Review on gene replacement therapy for spinal muscular atrophy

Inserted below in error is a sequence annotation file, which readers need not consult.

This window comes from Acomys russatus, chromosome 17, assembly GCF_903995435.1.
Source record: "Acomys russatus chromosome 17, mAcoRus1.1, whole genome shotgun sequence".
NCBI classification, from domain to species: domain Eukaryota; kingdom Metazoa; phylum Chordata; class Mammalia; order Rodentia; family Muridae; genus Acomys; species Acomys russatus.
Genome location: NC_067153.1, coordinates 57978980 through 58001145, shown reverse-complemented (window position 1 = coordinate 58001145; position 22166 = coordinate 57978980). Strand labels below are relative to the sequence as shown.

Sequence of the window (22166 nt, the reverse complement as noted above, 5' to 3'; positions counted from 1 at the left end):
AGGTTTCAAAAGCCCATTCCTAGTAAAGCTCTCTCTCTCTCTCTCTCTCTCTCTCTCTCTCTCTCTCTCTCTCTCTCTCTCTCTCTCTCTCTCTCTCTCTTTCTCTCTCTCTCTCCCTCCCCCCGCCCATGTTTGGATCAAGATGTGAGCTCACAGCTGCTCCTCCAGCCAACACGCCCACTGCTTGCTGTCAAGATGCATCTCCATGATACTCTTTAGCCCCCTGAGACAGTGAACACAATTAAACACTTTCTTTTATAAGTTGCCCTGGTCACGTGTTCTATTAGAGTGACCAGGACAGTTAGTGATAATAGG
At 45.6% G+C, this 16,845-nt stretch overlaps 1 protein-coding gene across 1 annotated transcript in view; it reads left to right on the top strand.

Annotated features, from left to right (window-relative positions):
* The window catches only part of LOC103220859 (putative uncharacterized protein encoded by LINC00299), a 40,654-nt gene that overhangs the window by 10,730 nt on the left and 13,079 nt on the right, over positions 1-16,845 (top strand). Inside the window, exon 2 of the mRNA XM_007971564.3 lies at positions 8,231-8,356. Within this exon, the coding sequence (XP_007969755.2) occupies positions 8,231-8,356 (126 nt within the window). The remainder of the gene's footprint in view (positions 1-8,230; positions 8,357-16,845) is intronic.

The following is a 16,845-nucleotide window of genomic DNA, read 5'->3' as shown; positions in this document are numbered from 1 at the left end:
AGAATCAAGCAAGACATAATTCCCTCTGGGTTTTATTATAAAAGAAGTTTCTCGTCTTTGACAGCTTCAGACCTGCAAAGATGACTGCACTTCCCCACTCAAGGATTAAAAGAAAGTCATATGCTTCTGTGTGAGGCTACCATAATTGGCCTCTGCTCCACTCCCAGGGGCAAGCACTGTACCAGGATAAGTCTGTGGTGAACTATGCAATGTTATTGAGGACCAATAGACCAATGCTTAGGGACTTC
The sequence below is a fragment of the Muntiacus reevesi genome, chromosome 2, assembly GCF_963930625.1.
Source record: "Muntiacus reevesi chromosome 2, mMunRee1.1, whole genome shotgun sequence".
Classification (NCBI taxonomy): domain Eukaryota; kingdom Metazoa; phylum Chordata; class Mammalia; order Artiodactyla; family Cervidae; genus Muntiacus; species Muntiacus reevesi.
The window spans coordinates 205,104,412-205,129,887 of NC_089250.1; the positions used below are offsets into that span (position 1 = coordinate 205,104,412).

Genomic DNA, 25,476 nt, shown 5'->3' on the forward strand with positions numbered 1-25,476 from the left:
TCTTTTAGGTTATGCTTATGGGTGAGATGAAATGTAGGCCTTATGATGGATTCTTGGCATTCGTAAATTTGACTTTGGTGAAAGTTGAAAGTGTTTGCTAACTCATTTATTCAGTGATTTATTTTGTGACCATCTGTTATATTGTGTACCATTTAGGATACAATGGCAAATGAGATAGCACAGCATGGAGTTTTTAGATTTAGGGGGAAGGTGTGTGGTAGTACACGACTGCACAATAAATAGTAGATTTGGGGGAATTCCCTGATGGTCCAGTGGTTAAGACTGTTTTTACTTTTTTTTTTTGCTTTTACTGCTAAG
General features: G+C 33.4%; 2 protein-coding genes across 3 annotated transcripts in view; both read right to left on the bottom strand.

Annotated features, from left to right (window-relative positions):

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Spinal muscular atrophy (SMA) is initiated by the deletion or malfunction of the gene that encodes survival motor neuron 1 (SMN1) and this leads to muscular atrophy. It is one of the most prevalent hereditary that causes infant mortality. Eventually, various genetic interventions and approaches, including gene replacement, non-gene replacement, and gene editing have been explored up to this point as potential treatment options for spinal muscular atrophy and other neuromuscular illnesses. Whereas gene replacement therapy is most often claimed to treat infants and toddlers with SMA type I. When treating the underlying cause of this disease, researchers have discovered the greatest benefit to motor neurons early on. Here, I have reviewed the enormous advances made in genetically mediated therapeutics for SMA, with an emphasis on gene replacement therapy and the outcome of this therapy was found to be more efficacious than other treatments in terms of motor millstone result.